Summary: I think it is worth running a contest to measure ability to make accurate predictions, and am prepared to put up a prize of $200 for the winner. I need to identify a base of 20-50 propositions, all likely to settle within 2-10 months from now, and would like to ask the community for their suggestions, or for some suggested algorithms for picking them. I'd also like feedback on the idea.
I think that practicing predicting future events significantly improves calibration and provides valuable feedback on one's own level of rationality, especially around the topics you are predicting on.
More fuzzily, I think that on the community level, a greater prevalence of predictions being made could provide gains throughout the community, through feedback on how effective our peers are at making predictions. I don't think it is quite a solution to the schools proliferating without evidence problem- it's a single very narrow metric- but schools proliferating with a single very narrow metric is a positive step, I think.
Thirdly, I think a lot of people would like to practice prediction-making, but do not get around to it for various reasons, one of which being the difficulty identifying what propositions to make predictions about. As a result, I think with a base of propositions, it would take quite a small expected value nudge to get a decent number of people to try making predictions.
Bring up all these thoughts together, and the candidate strategy of running a prediction contest came to mind pretty easily. And the simplest way to see if it is a good idea is to try it. If I get 20 entrants I'd consider it a weak success and worth running another next year- more would be more of a success. I put maybe 60% odds on that, conditional on it being run.
Once I have identified a set of 20-50 propositions, I'll create predictions for all of them on PredictionBook, and make a subsequent post here on Less Wrong, listing them all and announcing the contest.
From that time, anyone will have until a specified deadline (~1 month from posting time) to submit predictions on all of them, and give me a contact email and their PredictionBook account name through a Google Form. If people submit multiple predictions, the latest one before the deadline would be used (to remove the incentive to delay until the last minute to minimise uncertainty by permitting a later revision of the prediction).
Once the predictions have all settled (in about ten months), I'll score everyone's predictions using log scoring, and the winner is whoever score is highest. I'll make a subsequent post, listing the way they all settled and the winner and immediate runners up, and email the winner, asking them to make a comment on one of the predictions containing a string I provide in order to prove ownership of the PredictionBook account. Once that's done I'll ask for a PayPal account to send the prize to- or I can send it via a cryptocurrency, or even Western Union if preferred.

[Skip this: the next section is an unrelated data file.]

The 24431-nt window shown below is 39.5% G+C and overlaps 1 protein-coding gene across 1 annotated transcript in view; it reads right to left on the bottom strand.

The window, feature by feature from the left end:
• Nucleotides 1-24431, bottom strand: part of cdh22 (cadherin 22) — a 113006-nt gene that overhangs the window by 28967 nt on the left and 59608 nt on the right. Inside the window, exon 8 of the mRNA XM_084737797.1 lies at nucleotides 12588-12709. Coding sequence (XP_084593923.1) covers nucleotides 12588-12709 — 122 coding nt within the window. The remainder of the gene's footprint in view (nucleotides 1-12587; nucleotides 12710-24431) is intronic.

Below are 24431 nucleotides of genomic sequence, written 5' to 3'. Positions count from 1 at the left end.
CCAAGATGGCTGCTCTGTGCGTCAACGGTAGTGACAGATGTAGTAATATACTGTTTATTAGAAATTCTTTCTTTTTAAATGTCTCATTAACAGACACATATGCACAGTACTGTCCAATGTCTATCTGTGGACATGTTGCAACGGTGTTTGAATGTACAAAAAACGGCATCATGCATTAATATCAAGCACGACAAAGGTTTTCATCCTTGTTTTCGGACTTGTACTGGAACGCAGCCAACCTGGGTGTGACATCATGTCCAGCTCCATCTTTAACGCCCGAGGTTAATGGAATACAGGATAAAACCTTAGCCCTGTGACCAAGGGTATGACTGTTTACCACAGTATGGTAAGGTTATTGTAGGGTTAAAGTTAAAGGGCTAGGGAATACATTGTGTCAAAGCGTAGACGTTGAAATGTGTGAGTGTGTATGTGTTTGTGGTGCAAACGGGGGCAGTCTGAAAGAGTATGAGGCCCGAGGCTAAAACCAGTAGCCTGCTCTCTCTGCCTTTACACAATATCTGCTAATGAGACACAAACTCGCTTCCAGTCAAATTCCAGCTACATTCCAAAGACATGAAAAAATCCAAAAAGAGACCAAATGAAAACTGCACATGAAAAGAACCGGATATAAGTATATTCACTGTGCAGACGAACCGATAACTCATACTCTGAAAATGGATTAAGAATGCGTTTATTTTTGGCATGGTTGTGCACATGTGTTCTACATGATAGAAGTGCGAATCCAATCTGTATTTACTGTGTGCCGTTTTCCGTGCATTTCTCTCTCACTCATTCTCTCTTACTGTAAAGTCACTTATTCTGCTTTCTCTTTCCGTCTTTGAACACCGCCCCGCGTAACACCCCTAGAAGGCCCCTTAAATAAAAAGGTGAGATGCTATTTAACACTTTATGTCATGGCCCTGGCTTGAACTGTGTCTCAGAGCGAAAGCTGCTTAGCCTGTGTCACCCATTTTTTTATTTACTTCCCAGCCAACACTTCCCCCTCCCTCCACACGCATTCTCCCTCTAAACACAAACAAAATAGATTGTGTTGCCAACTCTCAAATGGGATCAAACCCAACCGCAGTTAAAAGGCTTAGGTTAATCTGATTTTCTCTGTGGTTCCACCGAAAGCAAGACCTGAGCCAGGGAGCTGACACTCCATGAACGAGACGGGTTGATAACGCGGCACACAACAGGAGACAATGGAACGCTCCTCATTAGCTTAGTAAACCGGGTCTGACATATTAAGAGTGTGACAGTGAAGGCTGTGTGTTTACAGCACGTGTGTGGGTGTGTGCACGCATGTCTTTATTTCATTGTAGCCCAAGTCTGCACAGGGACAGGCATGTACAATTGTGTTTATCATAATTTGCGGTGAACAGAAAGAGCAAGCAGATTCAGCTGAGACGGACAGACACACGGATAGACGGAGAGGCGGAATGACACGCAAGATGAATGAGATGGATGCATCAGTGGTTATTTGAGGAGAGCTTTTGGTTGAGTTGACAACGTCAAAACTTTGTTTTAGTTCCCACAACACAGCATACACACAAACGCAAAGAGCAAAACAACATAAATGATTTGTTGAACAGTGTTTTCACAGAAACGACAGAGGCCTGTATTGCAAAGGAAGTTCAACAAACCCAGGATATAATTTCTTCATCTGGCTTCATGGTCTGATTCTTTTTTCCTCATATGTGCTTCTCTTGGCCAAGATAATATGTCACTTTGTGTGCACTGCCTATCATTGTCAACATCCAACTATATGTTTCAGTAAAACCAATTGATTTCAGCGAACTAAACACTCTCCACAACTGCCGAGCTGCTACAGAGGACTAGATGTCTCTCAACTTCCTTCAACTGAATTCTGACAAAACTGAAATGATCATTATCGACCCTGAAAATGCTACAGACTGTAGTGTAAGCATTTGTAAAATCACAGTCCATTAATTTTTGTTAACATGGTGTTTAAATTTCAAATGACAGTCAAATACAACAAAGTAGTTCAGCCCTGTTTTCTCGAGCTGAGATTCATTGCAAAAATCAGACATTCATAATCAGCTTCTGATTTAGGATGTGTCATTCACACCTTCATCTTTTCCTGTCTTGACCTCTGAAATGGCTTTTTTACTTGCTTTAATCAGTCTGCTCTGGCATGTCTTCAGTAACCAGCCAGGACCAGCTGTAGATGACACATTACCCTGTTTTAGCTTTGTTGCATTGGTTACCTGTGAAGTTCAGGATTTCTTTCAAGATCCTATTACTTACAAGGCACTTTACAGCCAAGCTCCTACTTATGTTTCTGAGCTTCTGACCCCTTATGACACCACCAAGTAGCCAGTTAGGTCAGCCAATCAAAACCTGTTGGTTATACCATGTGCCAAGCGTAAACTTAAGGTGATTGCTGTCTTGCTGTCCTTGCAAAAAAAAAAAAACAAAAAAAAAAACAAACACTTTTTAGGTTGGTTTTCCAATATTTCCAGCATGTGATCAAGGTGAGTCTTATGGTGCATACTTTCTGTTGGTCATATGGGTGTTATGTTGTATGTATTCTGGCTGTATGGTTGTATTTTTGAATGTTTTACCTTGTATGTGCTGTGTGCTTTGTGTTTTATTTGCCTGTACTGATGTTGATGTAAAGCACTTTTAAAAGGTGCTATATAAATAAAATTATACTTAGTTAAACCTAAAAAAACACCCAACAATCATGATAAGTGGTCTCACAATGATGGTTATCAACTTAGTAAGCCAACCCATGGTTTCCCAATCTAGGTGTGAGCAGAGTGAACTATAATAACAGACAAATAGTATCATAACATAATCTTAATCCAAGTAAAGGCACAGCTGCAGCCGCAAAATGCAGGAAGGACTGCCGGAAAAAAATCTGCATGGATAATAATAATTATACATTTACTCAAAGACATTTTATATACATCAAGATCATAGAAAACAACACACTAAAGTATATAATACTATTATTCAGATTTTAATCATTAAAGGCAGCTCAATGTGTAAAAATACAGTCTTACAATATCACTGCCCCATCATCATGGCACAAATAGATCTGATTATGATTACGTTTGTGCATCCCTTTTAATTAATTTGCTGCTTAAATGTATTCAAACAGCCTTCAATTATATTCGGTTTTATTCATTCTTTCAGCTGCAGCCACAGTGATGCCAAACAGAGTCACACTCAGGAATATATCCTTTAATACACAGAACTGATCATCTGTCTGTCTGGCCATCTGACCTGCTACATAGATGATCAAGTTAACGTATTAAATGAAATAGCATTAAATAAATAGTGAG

(In subsequent years I might solicit community contributions to the prize, but for this experiment I'll take on the risk.)
Any issues people see? Anything worth changing? Anything that makes this a bad idea?
The blocker on executing this, at the moment (aside giving the chance for feedback on whether this is actually a good idea) is identifying the propositions to use. The hard requirements on these are that they need to:
Preferred characteristics of the propositions, if I'm lucky enough to get enough ideas that I can be choosy- don't let these block you from making suggestions that violate these because there's a good chance that won't happen:
So, any ideas? Any thoughts on where to look for good propositions? This is the main place I'd like to crowdsource some ideas from the community, because figuring this out on my own would probably produce lower quality results than some of what people here could come up with.
If people have any particular ideas, it might also be worth throwing in up to a maximum of five longer term propositions, settled years or even decades out, which you're required to assign a probability in order to enter the contest but aren't judged as part of the contest, if we have any that it is significantly high value to have community consensus probabilities for.
There'd be no incentive to not just put random numbers in for these, but I predict that most people won't (although they might put less effort in).
I'm interested in what thoughts people have here. Worth doing? Annoying and would put you off participating? What if they were not required, but just linked from the contest post as an optional extra?
You might want to try adapting some of the ones from http://slatestarcodex.com/2018/02/06/predictions-for-2018/ and the lists linked at the bottom.
Sounds good. I've looked over them and I could definitely use a fair few of those.
User jacobjacob and I recently made ~150 questions to do predictions on for the next year, you could PM him and he can give you them (sorry I'm busy right now).
Thanks for letting me know! I've sent them a PM, and hopefully they'll get back to me once they're free.
Many questions on Good Judgment Open seem to fit your hard characteristics if not your preferred characteristics. Might you consider running a challenge for people's Brier score on GJO (if Ts & Cs allow), or cribbing some questions? An advantage here is that judging is settled for you, and people have evidence to model GJO's resolution
I need to take a good look over what GJO has to offer here- I'm not sure if running a challenge for score on it would meet the goals here well (in particular I think it needs to be bounded in amount of prediction it requires in order to motivate doing it, and yet not gameable by just doing easy questions, and I'd like to be able to see what the probability assignments on specific questions were), but I've not looked at it closely with this in mind. I should at least hopefully be able to crib a few questions, or more.